- Swiss Chard ~ provides some protein and is a fairly good source of phosphorus, magnesium, potassium, calcium, beta-carotene and Vitamin K. Swiss chard is just about the easiest plant to grow; it will grow through the winter, likes cool weather and full sun, and rich composted soil.
- Parsley ~ rich in chlorophyll, Vitamins A, C, K and folate, parsley is a very alkalizing food and a great addition to your gout diet on a consistent basis. Parsley is easily grown and one of the hardiest of plants; it will grow right through the winter. It takes off easily in warm, rich soil.
- Celery ~ the perfect food for gout. Eat it raw. It has lots of water and is very alkalizing because of the all the calcium, potassium, and sodium. Celery is a little tricky to grow – give it ninety days of growing time in warm, rich, moist soil.
- Beets ~ both the bulbous root and the greens are full of vitamins and minerals like sodium, potassium, magnesium, and calcium. Beets are also rich in Vitamins A, C, K, folate and others. Roast the beets with carrots in the oven and saute’ the greens with garlic for full-flavored nutrition. Root vegetables usually don’t come in starts – they grow easily from seed. They grow best when planted in the cool of early spring or a second crop after the heat of summer has pasted and the weather is moving towards the fall. Plant the seeds about 1/2 to 1″ deep in rows about ten inches apart in rich, well-drained, cool soil.
- Carrots ~ rich in minerals like potassium, magnesium, Vitamin A and choline, carrots are a great, portable, and hydrating food for gout snacks. Another root vegetable, sow the carrot seeds in early spring and harvest all through the growing season at different times. Carrots even do well into the late fall and early winter. Plants and grow much like you do beets.
- Yellow Squash ~ should be harvested when small and the seeds inside have not had a chance to develop. Yellow squash can be grated and prepared raw and mixed with olive oil and apple cider vinegar, or sauteed with lots of good butter and then salt and peppered. Yellow squash has a nice balance of minerals and vitamins and is especially delicious when picked fresh and eaten right away. Squashes need quite bit of space as they can grow to be huge but make you look like a hero of a gardener when they do. A very easy plant to grow, squash likes rich moist soil and should be planted after the danger of frost has pasted.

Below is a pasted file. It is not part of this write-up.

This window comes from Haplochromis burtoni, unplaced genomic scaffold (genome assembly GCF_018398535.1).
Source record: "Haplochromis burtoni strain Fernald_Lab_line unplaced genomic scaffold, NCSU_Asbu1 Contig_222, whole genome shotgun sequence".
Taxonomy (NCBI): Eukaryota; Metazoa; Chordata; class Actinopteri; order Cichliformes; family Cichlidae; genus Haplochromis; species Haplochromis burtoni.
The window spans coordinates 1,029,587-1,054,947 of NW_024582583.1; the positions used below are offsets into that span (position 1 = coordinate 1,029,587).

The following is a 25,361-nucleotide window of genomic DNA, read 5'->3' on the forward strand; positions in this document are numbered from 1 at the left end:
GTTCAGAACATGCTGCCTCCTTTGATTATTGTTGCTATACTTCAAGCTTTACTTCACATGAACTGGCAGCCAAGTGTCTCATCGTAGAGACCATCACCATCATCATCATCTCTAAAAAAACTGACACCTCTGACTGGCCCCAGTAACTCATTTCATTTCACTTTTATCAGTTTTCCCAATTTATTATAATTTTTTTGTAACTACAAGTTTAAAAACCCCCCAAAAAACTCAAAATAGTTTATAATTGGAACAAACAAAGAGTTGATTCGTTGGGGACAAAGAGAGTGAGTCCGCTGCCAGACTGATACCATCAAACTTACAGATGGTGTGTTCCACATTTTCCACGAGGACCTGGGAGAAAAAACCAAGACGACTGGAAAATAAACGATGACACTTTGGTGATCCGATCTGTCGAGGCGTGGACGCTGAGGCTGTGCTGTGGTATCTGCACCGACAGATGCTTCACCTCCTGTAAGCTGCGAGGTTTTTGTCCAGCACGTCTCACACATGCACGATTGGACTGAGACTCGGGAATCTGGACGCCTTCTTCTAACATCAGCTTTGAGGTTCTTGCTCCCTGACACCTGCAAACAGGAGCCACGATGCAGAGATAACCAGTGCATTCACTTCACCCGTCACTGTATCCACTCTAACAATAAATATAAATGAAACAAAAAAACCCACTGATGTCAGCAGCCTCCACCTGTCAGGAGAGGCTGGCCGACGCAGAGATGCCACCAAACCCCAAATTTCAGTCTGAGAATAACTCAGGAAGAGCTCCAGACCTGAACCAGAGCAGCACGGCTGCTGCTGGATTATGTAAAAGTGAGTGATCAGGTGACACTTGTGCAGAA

- Chives ~ are fairly minimal in vitamin and mineral nutrients but huge on flavor. A form of onion, chives can spice up any salad, saute’, or happy hour snacks making taste sensations simple. Grow from starts and transplant in a sunny spot in healthy rich soil.
Getting in touch with your food by growing it yourself is a fundamental step toward freeing yourself from gout – after all, you are what you eat so keep that every time you sit down at the table.
☆ Remember! The best foods for gout come straight out of your garden!
- The American Gardener
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☆ ☆ ☆
Bert Middleton, The Original Gout Killer
“I know your pain. Let me help you kill your gout for good! And teach you to advocate for yourself and take ownership of your gout recovery, by showing you how to live the gout-free lifestyle.”
Two decades ago, Bert Middleton found himself diagnosed with gout. Like 8.3 million other people in the United States (approximately 4% of the population), he struggled helplessly with the physical, emotional, social, and financial impact that gout left unchecked can have on your life.
Prescription drugs were of limited help…
And the terrible pain of regular gout attacks left him unable to enjoy even the simplest daily pleasures. His marriage was suffering. His finances were spiraling due to the impact gout had on his ability to work. And maintaining a social life was often nearly impossible.
Tophi surgeries left him in terrible pain. And he found himself depressed … and angry … that gout was stealing years of his life.
Until one day, after hundreds of hours of research and self-experimentation, Bert finally had a breakthrough and created a blueprint for a way of living that would prove to be “the answer” to living gout-free for nearly a decade now.
Today, Bert and his “Gout Wife” Sharon devote their evenings and weekends to educating other gout sufferers on how to live the gout-free lifestyle via their website TheGoutKiller.com
Showing others his 911 Emergency Response Gout Recovery Plan for getting PAINFUL gout attacks under control in as little as 4 hours.
And then, how to make daily choices that keep gout under control for GOOD!
So you can finally start LIVING again!